Enter the Realtek  DVB-T dongle. Antti Palosaari, a DVB kernel developer, discovered that the  RTL2832U chip found in Realtek DVB-T dongles can be reprogrammed to transfer raw radio signals (I/Q samples) to a host computer. This presents hobbyists with a low cost ($20) software defined radio which can be used to receive raw signals between 52 and 1700 MHz. An obvious digital signal processing candidate is FM radio. Unfortunately, because of the inordinately high demand for the device within the amateur radio community, the Realtek dongle is now impossibly hard to get.  Now that is good news for engineering.

An Apple A Day Keeps Samsung Away

Last week Samsung was hit with a billion dollar fine for willfully lifting smartphone technology off arch rival Apple Inc. At the heart of the legal spat is a software technique that appears to make icons bounce at the edge of a phone and another that allows a user to 'pinch' and zoom in or out of a section on the phone screen.

Apple's i-devices are powered by iOS, an operating system based on a system developed by the Darwin Foundation. Android, an OS released by Google, drives Samsung smartphones. The ancestry of both operating systems can be traced back to open source software based on UNIX; FreeBSD in the case of iOS and Linux for Android. The software features in contention all rely on UNIX internals. No UNIX means no pinching and no bouncing.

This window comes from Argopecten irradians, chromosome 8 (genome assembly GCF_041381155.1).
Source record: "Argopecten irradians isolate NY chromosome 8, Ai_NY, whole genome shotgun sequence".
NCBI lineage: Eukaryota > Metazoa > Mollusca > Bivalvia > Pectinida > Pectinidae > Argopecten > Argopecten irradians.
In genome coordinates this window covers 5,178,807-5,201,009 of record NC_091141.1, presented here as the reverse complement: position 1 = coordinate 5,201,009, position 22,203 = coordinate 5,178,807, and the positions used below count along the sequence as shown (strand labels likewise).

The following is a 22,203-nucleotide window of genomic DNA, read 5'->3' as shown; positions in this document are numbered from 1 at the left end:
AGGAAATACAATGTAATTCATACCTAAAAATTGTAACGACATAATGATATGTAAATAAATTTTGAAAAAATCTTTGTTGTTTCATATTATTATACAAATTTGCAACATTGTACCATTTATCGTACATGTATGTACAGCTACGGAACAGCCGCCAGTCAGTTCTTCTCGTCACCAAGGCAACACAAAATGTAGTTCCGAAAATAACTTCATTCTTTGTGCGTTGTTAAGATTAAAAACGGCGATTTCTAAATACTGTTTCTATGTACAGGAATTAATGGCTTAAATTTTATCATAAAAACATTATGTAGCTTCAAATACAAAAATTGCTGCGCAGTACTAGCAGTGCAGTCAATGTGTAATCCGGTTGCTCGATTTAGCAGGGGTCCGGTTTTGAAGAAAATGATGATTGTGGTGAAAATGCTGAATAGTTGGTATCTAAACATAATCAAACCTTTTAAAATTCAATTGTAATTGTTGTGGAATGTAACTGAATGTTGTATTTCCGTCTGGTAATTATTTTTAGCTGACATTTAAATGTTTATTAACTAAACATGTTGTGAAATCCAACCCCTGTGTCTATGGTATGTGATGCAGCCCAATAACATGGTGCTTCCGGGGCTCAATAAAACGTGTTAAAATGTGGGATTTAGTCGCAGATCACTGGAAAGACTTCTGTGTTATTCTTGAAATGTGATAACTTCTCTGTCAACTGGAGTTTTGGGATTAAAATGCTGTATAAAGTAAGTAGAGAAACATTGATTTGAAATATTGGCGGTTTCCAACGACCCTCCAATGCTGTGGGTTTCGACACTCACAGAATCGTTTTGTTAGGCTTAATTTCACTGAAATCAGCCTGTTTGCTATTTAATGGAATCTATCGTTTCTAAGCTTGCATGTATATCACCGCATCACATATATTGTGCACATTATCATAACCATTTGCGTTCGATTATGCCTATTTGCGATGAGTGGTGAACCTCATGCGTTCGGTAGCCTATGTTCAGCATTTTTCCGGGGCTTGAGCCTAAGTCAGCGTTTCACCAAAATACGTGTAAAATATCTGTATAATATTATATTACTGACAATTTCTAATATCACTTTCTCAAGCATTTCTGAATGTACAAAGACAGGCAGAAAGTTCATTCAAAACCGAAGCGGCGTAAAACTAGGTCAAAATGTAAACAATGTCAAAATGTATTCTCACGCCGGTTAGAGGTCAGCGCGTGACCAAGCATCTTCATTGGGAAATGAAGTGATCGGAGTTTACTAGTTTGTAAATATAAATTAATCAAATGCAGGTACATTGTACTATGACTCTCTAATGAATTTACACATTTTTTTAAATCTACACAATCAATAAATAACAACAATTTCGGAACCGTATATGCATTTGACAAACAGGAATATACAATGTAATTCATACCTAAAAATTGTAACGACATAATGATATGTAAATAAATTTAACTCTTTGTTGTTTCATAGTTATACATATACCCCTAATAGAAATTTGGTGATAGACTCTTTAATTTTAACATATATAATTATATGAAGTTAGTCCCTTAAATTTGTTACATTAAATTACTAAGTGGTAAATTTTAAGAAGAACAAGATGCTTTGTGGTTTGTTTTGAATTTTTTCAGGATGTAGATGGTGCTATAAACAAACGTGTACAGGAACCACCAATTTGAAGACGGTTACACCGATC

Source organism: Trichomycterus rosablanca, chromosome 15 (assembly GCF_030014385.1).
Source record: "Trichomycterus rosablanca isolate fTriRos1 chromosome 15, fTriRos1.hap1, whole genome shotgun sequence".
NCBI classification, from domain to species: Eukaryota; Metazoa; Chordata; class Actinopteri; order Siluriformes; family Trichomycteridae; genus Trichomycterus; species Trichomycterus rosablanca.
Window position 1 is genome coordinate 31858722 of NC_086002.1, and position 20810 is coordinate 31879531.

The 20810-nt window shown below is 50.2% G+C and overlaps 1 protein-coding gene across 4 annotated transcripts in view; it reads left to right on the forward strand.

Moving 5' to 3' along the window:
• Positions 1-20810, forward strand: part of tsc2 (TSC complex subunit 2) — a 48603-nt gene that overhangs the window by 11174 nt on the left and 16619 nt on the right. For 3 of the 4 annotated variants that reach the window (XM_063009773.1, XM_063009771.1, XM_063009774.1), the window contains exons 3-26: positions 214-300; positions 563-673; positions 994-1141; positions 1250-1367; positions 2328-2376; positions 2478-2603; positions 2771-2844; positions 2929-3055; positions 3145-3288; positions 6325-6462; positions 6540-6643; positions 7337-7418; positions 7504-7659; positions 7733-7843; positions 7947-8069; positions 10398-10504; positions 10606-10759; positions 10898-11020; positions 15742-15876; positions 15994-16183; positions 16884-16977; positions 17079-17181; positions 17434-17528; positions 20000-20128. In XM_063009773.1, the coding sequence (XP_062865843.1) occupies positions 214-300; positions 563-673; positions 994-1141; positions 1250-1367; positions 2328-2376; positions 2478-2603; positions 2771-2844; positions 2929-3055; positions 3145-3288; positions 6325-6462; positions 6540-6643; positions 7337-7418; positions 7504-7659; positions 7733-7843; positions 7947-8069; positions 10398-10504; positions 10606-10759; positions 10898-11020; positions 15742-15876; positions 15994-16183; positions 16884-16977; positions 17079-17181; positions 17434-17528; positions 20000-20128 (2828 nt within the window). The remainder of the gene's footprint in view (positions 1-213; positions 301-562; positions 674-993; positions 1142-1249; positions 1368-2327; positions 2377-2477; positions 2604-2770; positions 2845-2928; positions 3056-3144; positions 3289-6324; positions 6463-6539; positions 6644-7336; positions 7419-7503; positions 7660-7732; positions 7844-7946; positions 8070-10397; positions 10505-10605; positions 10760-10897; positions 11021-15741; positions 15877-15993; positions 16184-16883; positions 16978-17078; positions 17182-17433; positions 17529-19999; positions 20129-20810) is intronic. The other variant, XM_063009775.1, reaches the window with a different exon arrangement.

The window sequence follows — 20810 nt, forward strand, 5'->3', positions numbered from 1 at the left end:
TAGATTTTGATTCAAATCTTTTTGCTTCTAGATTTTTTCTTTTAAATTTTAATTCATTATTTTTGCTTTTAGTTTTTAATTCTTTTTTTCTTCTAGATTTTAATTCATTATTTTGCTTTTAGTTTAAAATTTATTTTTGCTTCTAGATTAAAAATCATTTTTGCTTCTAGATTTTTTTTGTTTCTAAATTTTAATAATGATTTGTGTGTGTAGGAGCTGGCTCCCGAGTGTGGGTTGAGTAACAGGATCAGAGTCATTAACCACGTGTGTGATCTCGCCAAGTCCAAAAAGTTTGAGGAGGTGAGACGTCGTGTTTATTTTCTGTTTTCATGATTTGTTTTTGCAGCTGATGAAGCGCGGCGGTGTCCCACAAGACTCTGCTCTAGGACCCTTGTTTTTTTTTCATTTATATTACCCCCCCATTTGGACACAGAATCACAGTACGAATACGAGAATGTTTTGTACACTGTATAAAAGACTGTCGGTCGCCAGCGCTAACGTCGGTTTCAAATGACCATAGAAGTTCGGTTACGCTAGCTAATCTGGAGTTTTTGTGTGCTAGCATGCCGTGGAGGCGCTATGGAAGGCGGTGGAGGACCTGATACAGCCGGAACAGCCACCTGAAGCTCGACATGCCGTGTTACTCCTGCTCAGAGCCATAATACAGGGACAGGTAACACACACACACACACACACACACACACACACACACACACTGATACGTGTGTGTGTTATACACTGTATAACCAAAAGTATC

Both Apple and Samsung should be eternally grateful to the University of California at Berkeley for releasing patent-free BSD Unix into the wild.

Friday, December 30, 2011

Raspberry pi: Take a byte

Troubled by a distinct decline in the computer skills of A level students applying for a seat in the Computer Science department at Cambridge University, Eden Upton and colleagues set out to build a low cost, bare-bones computer in the hope of stimulating interest in programming.

In January 2012 the Raspberry Pi will be on sale for as little at $20. Based on a 700 MHz ARM processor, this little Linux computer sports a USB port, 128 MB of RAM and HDMI interface. Targeted at teenagers the computer can play Blu-ray-quality videos and a host of other multimedia content. Only the imagination limits the possibilities gifted to programmers by the Raspberry.

Developing countries should take advantage of the low cost of procurement and ownership. Rural internet cafes are financially feasible as most of the expensive components (e.g. workstations, routers, back-haul radios) can be replaced with the computing power of the Raspberry and other open source hardware devices such as software defined radios.

2012 will be an exciting year.